Fired from their university jobs after signing a petition calling for peace, a group of Turkish academics from the town of Izmit have founded their own academy and are continuing to teach.
It’s been over a year since Yücel Demirer, an associate professor at the University of Kocaeli, was arrested by the anti-terror squad of the local police department in the early hours of 15 January, 2016. Together with other colleagues from the university, he was put in a cell at police headquarters and held in custody for the rest of the day. Their crime? Signing a petition calling for peace in the southeast of Turkey, where the army and Kurdish militants were fighting a deadly war.
Demirer and his colleagues were released the same evening. “They didn’t abuse or torture us, but it was tasteless,” he recounts a few months later at the office of the local branch of the teachers’ union in Izmit, a heavily industrialised coastal town an hour’s drive south of Istanbul in Kocaeli Province. “From that moment on, we realised something had changed.”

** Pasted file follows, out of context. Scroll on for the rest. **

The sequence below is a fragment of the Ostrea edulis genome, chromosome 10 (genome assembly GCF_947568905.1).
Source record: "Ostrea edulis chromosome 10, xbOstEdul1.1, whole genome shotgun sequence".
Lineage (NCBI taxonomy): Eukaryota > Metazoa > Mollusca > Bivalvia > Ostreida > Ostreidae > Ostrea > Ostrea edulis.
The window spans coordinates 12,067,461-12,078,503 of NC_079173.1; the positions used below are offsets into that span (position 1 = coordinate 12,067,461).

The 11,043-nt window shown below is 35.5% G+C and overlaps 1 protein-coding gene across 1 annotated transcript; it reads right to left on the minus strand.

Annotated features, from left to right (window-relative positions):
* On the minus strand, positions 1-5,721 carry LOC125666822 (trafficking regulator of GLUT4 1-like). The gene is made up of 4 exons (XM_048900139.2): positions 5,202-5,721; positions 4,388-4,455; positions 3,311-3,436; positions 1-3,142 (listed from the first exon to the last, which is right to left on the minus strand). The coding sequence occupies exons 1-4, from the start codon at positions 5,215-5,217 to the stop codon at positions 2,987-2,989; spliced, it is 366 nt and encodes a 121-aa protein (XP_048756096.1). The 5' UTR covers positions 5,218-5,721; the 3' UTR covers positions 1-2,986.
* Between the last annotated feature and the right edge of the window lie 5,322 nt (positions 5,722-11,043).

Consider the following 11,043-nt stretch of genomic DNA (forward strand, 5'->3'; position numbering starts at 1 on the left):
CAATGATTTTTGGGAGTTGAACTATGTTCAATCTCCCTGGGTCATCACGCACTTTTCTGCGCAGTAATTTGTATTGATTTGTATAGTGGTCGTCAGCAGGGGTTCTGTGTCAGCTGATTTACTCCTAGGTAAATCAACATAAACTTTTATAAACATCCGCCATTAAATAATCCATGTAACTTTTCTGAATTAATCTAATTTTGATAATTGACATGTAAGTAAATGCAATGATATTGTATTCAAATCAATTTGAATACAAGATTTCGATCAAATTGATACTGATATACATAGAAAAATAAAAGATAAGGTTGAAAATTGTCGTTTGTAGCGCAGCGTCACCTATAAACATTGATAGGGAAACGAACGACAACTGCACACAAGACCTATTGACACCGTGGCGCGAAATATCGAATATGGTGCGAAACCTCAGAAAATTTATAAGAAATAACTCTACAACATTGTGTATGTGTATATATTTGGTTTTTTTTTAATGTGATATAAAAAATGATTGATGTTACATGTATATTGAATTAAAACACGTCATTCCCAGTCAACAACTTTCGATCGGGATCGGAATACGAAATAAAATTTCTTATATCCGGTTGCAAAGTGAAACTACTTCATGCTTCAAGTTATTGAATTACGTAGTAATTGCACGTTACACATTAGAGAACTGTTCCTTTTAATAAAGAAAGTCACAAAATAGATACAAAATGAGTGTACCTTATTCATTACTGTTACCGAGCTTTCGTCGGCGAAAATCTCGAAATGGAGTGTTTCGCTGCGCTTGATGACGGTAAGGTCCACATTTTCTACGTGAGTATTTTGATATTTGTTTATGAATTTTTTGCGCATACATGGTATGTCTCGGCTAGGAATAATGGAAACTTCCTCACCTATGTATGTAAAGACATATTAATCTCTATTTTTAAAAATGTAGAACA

Demirer, a soft-spoken 53-year-old political scientist, calmly explains how he and his colleagues who also signed the petition were being increasingly harassed at the university. They were no longer allowed to partake in academic conferences, were being refused promotions, and an internal investigation was launched against them.
People are trying to survive. And their survival depends on not voicing their opinions and their thoughts loudly.On September 1, their ordeal came to an unfortunate conclusion. Together with thirty-eight colleagues – eighteen of them co-signatories of the petition, by then starting to refer to themselves as ‘peace academics’ – Demirer was fired by emergency decree. This means they not only lost their job, but also their titles, positions, social security, pensions and passports.